Alzheimer’s is a progressive disease that causes memory loss and results in a severe decline in brain function. The families of those affected by Alzheimer’s often struggle to pay for the expensive care that patients require. According to the Cure Alzheimer’s Fund, annual out-of-pocket healthcare costs for Alzheimer’s patients average about $10,315. In addition, a long-term stay in a memory care facility can run you about $3,600 per month.

Wondering how to cover the cost of Alzheimer’s care? The following tips will help you and your loved one manage their medical bills.

Research Care Options

Does your loved one really need to move into a memory care facility right away? Do they need the kind of care that only a skilled in-home nurse could provide, or can you and your relatives meet most of their needs with minimal help? You may not have to pursue the most expensive options right now. Instead, consider more affordable alternatives for the time being.

For instance, could you hire a caregiver for just a few hours each day for some extra assistance and respite? Would your loved one benefit from spending a couple of days per week at a reasonably priced adult daycare center? For recommendations on the best providers, get in touch with a local support group for loved ones of people with Alzheimer’s. Other people who are in your position can point you in the right direction.

Go Over Health Insurance Coverage

If your loved one is on Medicare, their health insurance plan should cover outpatient care services like physical and occupational therapy. If they are enrolled in Medicare Part D, their policy will also cover most prescription drugs. According to eHealth Medicare, they may be able to enroll in a Medicare Advantage Special Needs Plan, some of which provide coverage for additional care coordination services. However, they cannot fund their time in a long-term care facility through a Medicare plan.

Once your loved one’s assets have been sufficiently depleted, they will become eligible for Medicaid, which can help cover the high costs of a memory care facility. Generally, their income will also need to be below or equal to the federal poverty level to enroll.

Alternative Funding

Does your loved one need additional funding for nursing home fees before they qualify for Medicaid? They may be eligible for certain grants or other programs. According to Elder Law Answers, if your loved one is a veteran, they might be able to utilize Aid and Attendance pension benefits, which are provided by the Veterans Administration.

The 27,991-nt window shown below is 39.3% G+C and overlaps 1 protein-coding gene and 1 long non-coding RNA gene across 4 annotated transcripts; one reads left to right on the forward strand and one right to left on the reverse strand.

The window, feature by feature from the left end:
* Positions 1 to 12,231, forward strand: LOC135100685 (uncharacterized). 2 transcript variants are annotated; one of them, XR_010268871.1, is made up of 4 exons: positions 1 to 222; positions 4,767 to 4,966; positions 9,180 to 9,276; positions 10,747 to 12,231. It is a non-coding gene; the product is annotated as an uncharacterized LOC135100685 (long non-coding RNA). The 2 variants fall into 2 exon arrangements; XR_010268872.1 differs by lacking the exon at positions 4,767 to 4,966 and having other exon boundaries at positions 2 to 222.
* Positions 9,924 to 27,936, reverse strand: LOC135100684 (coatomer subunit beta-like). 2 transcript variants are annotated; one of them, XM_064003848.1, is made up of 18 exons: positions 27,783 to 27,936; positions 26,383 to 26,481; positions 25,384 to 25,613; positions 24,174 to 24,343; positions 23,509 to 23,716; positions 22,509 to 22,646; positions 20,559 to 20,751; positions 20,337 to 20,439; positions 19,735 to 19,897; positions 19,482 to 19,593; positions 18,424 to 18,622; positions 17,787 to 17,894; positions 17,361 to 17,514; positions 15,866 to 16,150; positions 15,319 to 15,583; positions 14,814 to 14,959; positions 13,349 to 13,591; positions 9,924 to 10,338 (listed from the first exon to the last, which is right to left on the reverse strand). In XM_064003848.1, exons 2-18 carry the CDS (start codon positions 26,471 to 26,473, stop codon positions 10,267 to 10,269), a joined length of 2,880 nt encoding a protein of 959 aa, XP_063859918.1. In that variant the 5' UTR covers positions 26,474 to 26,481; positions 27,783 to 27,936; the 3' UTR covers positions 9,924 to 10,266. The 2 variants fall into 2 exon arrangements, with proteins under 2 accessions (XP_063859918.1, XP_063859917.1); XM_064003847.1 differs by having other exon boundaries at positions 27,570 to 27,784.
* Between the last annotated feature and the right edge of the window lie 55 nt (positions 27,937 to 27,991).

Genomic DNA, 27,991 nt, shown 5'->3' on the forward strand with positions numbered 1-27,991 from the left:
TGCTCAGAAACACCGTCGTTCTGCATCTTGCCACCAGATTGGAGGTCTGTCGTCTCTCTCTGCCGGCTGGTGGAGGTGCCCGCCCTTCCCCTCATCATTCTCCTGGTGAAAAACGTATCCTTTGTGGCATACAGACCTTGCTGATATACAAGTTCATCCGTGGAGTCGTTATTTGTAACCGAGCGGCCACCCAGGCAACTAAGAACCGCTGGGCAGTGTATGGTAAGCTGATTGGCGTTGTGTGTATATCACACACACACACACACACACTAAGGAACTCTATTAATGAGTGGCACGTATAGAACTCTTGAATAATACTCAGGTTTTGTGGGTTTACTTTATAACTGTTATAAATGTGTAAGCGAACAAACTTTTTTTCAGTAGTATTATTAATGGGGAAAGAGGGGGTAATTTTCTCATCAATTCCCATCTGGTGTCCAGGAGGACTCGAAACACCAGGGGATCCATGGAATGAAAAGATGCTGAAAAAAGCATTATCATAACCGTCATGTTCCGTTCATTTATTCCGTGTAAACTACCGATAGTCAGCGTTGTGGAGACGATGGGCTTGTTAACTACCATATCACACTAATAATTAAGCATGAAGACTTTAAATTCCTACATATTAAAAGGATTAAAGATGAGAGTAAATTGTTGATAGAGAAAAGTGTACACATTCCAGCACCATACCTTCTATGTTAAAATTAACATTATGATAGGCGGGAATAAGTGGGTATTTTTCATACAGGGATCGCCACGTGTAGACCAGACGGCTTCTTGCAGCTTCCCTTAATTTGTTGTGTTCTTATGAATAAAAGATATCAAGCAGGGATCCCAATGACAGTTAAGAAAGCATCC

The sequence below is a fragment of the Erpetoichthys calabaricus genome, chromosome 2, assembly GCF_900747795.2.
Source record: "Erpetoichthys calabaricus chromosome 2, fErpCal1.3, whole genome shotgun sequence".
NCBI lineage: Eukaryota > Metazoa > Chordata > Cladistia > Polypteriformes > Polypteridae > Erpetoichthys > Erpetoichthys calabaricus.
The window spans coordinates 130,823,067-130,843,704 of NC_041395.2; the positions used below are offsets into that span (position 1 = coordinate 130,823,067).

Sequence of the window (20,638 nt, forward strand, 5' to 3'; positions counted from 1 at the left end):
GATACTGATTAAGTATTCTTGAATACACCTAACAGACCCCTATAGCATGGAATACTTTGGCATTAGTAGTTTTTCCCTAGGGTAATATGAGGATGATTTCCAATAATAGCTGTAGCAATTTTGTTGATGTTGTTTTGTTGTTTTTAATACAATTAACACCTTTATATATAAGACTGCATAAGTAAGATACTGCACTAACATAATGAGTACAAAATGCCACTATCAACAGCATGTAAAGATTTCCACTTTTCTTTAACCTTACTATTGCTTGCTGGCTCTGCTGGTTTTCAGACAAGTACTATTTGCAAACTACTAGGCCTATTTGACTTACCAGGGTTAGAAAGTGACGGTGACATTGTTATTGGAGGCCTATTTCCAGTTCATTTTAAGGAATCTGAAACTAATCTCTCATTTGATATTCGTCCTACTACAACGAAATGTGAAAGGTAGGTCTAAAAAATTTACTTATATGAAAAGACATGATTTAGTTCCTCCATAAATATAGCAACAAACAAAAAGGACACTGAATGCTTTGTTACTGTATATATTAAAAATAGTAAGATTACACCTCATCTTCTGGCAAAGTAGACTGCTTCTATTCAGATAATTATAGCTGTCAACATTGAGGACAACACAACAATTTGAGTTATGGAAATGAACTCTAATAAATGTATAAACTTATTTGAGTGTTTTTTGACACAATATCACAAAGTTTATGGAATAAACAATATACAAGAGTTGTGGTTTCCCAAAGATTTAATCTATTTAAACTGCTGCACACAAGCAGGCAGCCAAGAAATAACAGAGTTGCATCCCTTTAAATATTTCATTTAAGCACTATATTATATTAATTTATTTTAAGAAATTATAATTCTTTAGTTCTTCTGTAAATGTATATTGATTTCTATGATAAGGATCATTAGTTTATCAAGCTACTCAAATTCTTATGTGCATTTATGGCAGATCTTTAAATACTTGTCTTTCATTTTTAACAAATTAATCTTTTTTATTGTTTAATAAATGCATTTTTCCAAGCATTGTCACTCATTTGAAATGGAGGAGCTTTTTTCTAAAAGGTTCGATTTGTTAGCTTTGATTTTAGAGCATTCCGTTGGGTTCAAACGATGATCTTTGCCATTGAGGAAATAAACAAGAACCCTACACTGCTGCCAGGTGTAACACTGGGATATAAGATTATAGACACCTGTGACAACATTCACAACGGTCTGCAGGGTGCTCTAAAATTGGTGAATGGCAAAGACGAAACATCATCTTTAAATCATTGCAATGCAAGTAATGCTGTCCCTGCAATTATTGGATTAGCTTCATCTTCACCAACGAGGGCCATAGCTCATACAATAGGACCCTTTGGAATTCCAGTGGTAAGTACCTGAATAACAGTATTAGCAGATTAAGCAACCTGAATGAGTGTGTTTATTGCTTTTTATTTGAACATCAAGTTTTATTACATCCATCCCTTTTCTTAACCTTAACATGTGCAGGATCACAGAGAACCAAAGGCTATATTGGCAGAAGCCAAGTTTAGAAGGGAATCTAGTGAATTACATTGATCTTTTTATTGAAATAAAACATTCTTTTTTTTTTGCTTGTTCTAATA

Even if your loved one has never served in the military, you’re not out of options. Do some research to see if your state has any assistance programs for Alzheimer’s patients. If so, you could apply for a grant or loan. Furthermore, you can contact various nonprofits about your situation to discuss your financial options. Alzheimer’s disease and other forms of dementia are relatively common amongst seniors, so there are many organizations to support families who need help. Don’t hesitate to reach out.

Enroll in Burial Insurance

No one wants to think about their own mortality, or saying goodbye to someone they love. But now is a good time to think about coverage for end-of-life expenses. You and your loved ones should strongly consider purchasing burial insurance, which can help finance funeral expenses, and some of these policies will cover unpaid debts like medical bills and personal loans. Take some time to think about the cost of your potential funeral arrangements and how much additional coverage you would want to cover other expenses before enrolling in a policy.

Figuring out how to pay for Alzheimer’s disease care can feel overwhelming. Although long-term care for Alzheimer’s patients is generally quite expensive, there are plenty of ways to ease the financial burden. At the end of the day, what’s most important is providing your loved one with the care they need at a price you can afford.

Guest Post by Kent Elliot.